VI Says Life Cycle Analysis Shows Vinyl is Green

For years, elements of the environmentalist community have targeted vinyl as an inappropriate material for use in “green” projects. As a result,
the U.S. Green Building Council has been under pressure to create a special credit in its LEED rating system against the use of vinyl. Keith Christman of the Vinyl Institute reports that the task group formed to look at the issue has determined there is no reason to penalize the use of vinyl, however.
“The available evidence does not support a conclusion that PVC is consistently worse than alternative materials on a life cycle environmental and health basis,” the report states. Further, the committee found there’s no information or data to suggest the LEED rating system should include a credit for eliminating PVC or any particular material. “With respect to a PVC-related credit, the available evidence indicates that for some product categories such a simple credit could steer designers to use materials which performed worse over their life cycles with respect to the bulk of the impact categories,” the task group stated.
The Vinyl Institute points out that, among other things, the group’s review determined that energy efficiency during the use of windows dominates all other environmental impacts. A study by life cycle assessment experts Greg Norris and Peter Yost shows that in long-lasting products, the use phase is the most important phase in determining life-cycle impact, dominating the impact of the product’s manufacture, Christman adds. “Vinyl’s energy efficiency, thermal insulating value, easy maintenance and superior durability provide excellent life-cycle benefits,” he notes.
Another study conducted by Franklin Associates shows that using vinyl over some competing window frame materials saves the United States nearly 2 trillion BTUs of energy per year—enough to meet the yearly electrical needs of 20,000 single-family homes, Christman reports. That study also found that vinyl windows require only one-third as much energy to manufacture as aluminum windows, he states.
Vinyl’s thermal efficiency is well known in the window and door industry, but Christman points to other attributes that suggest the material has an important role in green building.

Vinyl windows’ energy efficiency, durability and low-maintenance features enable them to score well from a life-cycle analysis perspective.
First, he notes, vinyl makes superior thermal properties affordable. Vinyl also can be reprocessed and recycled repeatedly, he emphasizes. Manufacturing scrap is routinely recycled directly back into vinyl products, making vinyl window manufacturing a resource-efficient operation. In fact, 99 percent of the vinyl used by processors ends up in a finished product.  A comprehensive study of vinyl recycling completed in 1999 found that in 1997 more than 1 billion pounds of vinyl materials of all types were recovered and recycled into useful products. Twenty million pounds of that was recycled at the post-consumer level.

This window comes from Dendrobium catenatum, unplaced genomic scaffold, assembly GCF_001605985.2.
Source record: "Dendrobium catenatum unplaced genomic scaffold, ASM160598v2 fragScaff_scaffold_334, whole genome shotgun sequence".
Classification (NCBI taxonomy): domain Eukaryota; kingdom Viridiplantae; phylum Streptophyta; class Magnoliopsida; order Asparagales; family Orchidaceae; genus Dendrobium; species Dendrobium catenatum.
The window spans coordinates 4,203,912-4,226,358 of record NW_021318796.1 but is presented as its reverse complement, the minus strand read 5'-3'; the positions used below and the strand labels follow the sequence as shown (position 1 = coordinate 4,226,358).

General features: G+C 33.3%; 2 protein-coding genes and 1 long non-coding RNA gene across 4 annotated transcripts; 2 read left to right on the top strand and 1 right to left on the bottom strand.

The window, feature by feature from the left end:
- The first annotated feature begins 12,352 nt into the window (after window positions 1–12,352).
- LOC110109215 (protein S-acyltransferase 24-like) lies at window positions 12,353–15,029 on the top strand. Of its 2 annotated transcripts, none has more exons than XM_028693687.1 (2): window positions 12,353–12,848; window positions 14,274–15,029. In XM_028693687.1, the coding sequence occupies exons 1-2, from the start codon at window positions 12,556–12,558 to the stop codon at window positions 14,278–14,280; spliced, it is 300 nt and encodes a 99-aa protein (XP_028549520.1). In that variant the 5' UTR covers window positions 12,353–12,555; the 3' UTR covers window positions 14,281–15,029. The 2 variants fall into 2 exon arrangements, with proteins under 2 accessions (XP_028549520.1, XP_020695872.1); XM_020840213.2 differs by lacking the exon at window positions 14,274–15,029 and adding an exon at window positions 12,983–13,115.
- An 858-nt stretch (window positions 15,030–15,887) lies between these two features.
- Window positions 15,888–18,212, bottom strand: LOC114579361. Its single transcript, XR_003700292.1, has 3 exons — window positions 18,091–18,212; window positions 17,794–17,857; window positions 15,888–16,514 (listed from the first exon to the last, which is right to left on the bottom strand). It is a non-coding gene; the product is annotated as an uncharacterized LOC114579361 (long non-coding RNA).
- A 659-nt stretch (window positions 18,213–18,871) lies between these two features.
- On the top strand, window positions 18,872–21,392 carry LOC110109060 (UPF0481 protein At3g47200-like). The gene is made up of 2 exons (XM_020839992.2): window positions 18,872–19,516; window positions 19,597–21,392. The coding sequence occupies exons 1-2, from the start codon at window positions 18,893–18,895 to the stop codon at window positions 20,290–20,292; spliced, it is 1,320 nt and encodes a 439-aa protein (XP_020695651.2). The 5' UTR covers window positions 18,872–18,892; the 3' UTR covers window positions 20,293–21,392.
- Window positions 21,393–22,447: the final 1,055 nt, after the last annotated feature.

Successful vinyl scrap buy-back programs initiated by window manufacturers have led to the diversion of more than 8 million pounds of window profile waste from landfills annually. Manufacturers also have produced window frames containing up to 25 percent recycled content, Christman reports.
Vinyl windows are so durable that the vast majority of them installed over the past 25 years are still in use and therefore not candidates for end-of-life or post-consumer recycling. In many cases, the windows might outlive the house they’re in.  In that instance, they can be removed and reused.
When end-of-life for a vinyl window does come, however, recycling works, according to VI.  As with any building product, the key to post-consumer vinyl window recycling is to find a cost-effective way to collect, separate, process and then transport reclaimed materials to a manufacturer for use in new products.
Vinyl product manufacturers have been a target of environmental groups for a number of years, but VI points out that vinyl can be formulated into products that meet health, safety and other requirements set forth by such agencies as the U.S. Food and Drug Administration, the U.S. Environmental Protection Agency, National Sanitation Foundation and Consumer Product Safety Commission, as well as model building codes.  The vinyl industry has subjected its products to extensive testing to demonstrate that they are safe to use, VI notes. It maintains an active testing program to address new standards, as well as new concerns, as they develop. 
The vinyl industry also has taken initiatives to protect workers and communities during manufacturing operations, VI points out. Vinyl resin manufacturers have tracked key emissions and worked on reducing them for years, with good results. Among the emissions the industry has worked to reduce is dioxin. Vinyl manufacturing today accounts for less than 1 percent of dioxin releases to the environment—less than many other manufacturing operations and building products, according to EPA reports.
With respect to combustion, dioxin can be formed when anything containing chlorine burns. Because chlorine is so pervasive in the environment, dioxin is a byproduct of natural events like forest fires, lightning and volcanoes, as well as human activity such as burning wood and backyard trash, diesel vehicle emissions and various manufacturing processes. According to VI, the biggest manmade source of dioxin today by far is backyard burning of trash. The good news, according to the U.S. EPA, is that dioxin emissions from human sources have declined by more than 90 percent in recent decades, and further declines continue to be documented.
More information about vinyl and its environmental impact is available from VI at its Web site,